Even if you’re just telling jokes and nonsense stories, it means more when it’s direct and personal. The way you talk to your best friend is different than how you talk to your mother, and talking to small groups of people you trust allows you to open up differently than if you were posting something for the whole world.
This doesn’t mean that social media is totally misguided. Of course an idea like this isn’t the only way to stay in touch. Like anything else, these are all just tools to help you communicate; each fills its specific niche.
But when it comes to talking with people who really matter, and those who you really want to know better, I would encourage you to think outside of wall posts and tagged photos.
Make the effort to talk to them candidly and privately, make it convenient and flexible, and don’t be afraid to push the conversation new ways.
After running this little experiment, I wanted to make it easier for other people to have the same experience. Based on this structure, I built a free mobile app called ONanON to help people drive substantive sharing with friends and family in a quick and convenient. If you would like to try it yourself, visit www.onanonapp.com. Your feedback (email@example.com) would be much appreciated to help improve the project.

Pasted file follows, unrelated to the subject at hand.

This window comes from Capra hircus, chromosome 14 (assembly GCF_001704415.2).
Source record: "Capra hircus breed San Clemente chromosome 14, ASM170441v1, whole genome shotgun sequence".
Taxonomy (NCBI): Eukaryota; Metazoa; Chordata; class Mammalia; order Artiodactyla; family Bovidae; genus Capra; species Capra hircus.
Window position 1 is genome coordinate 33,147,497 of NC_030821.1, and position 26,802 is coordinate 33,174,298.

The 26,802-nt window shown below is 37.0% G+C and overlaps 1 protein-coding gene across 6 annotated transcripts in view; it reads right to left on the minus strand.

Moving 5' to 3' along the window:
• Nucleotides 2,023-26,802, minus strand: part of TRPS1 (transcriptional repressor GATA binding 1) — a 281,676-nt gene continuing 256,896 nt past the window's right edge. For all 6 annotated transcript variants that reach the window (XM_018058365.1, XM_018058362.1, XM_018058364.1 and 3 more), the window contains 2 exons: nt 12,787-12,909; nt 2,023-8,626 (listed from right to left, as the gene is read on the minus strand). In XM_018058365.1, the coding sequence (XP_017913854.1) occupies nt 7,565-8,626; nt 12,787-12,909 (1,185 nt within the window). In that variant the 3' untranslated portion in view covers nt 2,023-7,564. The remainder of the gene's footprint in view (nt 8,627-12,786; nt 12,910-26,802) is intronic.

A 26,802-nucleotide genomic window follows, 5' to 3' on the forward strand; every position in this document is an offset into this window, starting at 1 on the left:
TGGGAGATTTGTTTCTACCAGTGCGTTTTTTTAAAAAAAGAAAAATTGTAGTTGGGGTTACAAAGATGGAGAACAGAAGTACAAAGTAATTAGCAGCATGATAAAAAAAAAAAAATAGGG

Andy is a collector of hobbies and passport stamps. After moving through nine cities in ten years, he’s trying to reimagine how people talk with their friends and families and bring back personal, private storytelling in a fun and simple way.
Based on some time spent sharing audio text messages with friends, he built a free mobile app to help people communicate in a new way. He wants to make it easier to stay in touch with old friends, better understand new friends, and hear never-before-heard stories from family members.
You can find out more at www.onanonapp.com.
Today’s post is part 1 of a 2-part series from guest writer Andy Terbovich. He shares how he creatively connects with long-distance friends, and what he’s doing to help you do the same. Enjoy!
About a year ago, I started to really think about how I maintain my relationships with friends and family. Eventually I came up with an idea for an experiment. It ended up being so successful that I am now working on a way to share it with others.